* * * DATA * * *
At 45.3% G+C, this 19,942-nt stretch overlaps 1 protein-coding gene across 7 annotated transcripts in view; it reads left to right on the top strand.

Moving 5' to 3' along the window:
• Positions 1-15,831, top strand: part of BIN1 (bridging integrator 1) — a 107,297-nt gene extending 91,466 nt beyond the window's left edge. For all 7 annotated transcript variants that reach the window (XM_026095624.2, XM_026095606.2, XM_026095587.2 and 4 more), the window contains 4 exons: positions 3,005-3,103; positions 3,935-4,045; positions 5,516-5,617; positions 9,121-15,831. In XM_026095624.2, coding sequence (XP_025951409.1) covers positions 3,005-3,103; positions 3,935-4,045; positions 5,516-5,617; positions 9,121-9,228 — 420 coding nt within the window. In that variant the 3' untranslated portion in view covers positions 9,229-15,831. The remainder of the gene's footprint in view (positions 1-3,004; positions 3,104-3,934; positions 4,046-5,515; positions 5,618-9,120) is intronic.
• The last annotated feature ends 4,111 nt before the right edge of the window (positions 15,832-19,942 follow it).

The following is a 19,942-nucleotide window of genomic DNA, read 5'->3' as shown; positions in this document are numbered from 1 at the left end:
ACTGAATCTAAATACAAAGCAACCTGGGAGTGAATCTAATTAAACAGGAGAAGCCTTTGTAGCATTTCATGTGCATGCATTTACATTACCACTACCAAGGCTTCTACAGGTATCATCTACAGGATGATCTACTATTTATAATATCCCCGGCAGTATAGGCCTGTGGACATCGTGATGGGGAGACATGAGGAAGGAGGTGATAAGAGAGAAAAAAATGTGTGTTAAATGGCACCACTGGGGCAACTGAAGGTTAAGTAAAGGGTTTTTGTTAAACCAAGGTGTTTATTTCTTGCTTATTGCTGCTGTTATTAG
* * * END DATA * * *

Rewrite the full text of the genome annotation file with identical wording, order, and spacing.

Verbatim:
At 45.3% G+C, this 19,942-nt stretch overlaps 1 protein-coding gene across 7 annotated transcripts in view; it reads left to right on the top strand.

Moving 5' to 3' along the window:
• Positions 1-15,831, top strand: part of BIN1 (bridging integrator 1) — a 107,297-nt gene extending 91,466 nt beyond the window's left edge. For all 7 annotated transcript variants that reach the window (XM_026095624.2, XM_026095606.2, XM_026095587.2 and 4 more), the window contains 4 exons: positions 3,005-3,103; positions 3,935-4,045; positions 5,516-5,617; positions 9,121-15,831. In XM_026095624.2, coding sequence (XP_025951409.1) covers positions 3,005-3,103; positions 3,935-4,045; positions 5,516-5,617; positions 9,121-9,228 — 420 coding nt within the window. In that variant the 3' untranslated portion in view covers positions 9,229-15,831. The remainder of the gene's footprint in view (positions 1-3,004; positions 3,104-3,934; positions 4,046-5,515; positions 5,618-9,120) is intronic.
• The last annotated feature ends 4,111 nt before the right edge of the window (positions 15,832-19,942 follow it).

The following is a 19,942-nucleotide window of genomic DNA, read 5'->3' as shown; positions in this document are numbered from 1 at the left end:
ACTGAATCTAAATACAAAGCAACCTGGGAGTGAATCTAATTAAACAGGAGAAGCCTTTGTAGCATTTCATGTGCATGCATTTACATTACCACTACCAAGGCTTCTACAGGTATCATCTACAGGATGATCTACTATTTATAATATCCCCGGCAGTATAGGCCTGTGGACATCGTGATGGGGAGACATGAGGAAGGAGGTGATAAGAGAGAAAAAAATGTGTGTTAAATGGCACCACTGGGGCAACTGAAGGTTAAGTAAAGGGTTTTTGTTAAACCAAGGTGTTTATTTCTTGCTTATTGCTGCTGTTATTAG